An enhanced detection system for identifying diseases

A new technique has been developed by a team of researchers at the University of York that will enhance the performance of MRI in identifying diseases.

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A new technique has been developed by a team of researchers at the University of York that will enhance the performance of magnetic resonance imaging (MRI) in identifying diseases.

Medical imaging techniques such as MRI and Nuclear Magnetic Resonance (NMR) use magnetic fields for generating images of different body parts. But the detection range is limited since only one molecule or nuclei is detected in every 200,000.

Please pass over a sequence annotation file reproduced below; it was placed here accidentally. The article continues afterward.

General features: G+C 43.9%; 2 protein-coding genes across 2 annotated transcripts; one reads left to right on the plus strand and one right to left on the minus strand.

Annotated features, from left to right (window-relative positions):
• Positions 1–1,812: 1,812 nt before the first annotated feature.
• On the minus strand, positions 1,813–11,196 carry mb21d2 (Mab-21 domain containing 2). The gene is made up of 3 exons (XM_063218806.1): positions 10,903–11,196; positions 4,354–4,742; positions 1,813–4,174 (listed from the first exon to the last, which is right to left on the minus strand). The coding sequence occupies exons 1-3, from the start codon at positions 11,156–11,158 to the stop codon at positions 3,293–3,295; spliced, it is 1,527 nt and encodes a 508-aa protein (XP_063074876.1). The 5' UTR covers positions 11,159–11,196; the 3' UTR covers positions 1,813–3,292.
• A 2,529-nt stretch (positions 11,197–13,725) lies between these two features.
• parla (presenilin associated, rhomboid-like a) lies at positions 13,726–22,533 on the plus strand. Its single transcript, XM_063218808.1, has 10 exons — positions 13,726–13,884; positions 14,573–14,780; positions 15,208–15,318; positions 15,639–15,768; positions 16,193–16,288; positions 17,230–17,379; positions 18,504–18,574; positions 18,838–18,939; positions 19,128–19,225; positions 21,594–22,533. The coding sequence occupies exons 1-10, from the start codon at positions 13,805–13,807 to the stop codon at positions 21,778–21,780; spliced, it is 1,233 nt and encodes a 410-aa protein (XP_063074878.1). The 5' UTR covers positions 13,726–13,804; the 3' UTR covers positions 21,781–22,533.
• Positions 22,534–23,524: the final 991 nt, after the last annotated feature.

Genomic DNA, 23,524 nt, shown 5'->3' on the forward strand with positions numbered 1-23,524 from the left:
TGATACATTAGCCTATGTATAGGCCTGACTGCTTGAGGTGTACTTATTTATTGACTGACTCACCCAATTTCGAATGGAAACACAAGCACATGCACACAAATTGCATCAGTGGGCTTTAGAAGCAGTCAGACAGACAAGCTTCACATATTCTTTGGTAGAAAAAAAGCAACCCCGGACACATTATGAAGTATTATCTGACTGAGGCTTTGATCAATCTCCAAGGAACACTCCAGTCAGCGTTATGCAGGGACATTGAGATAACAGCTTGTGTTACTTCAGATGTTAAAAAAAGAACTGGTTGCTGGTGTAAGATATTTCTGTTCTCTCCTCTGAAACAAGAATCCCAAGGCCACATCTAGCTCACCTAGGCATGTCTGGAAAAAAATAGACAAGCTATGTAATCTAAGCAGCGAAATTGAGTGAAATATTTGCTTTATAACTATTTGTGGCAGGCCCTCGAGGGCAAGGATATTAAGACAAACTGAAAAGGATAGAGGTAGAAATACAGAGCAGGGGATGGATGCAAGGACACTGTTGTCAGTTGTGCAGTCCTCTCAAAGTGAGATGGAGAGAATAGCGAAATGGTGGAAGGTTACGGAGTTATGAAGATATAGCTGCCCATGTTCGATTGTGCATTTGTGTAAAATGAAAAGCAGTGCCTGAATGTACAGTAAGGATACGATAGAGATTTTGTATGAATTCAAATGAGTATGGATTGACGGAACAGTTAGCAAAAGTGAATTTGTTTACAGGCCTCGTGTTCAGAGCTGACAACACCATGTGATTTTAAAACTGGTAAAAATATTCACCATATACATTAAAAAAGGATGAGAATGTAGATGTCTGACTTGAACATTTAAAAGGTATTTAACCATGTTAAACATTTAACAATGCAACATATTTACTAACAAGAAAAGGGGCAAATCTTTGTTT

This limitation has been fixed by the new technique (Signal Amplification by Reversible Exchange) developed by the York team which increases the accessible magnetism of nuclei making it visible for a longer time. With this technique one out of every two molecules can be detected over minutes allowing both large and small changes in the body to be detected easily.

This technique can be efficiently used for studying heart diseases. A medical professional needs to inject a non- toxic contrast agent into the blood of the patient to be able to trace through the veins into the heart for detecting any blockages.

It will also be extremely helpful during cancer treatment. The technique can be used for identifying small tumor fragments which at times go undetected once the large tumor has been eradicated from the patient's body.

The technique has a great potential in the field of health care diagnostics.

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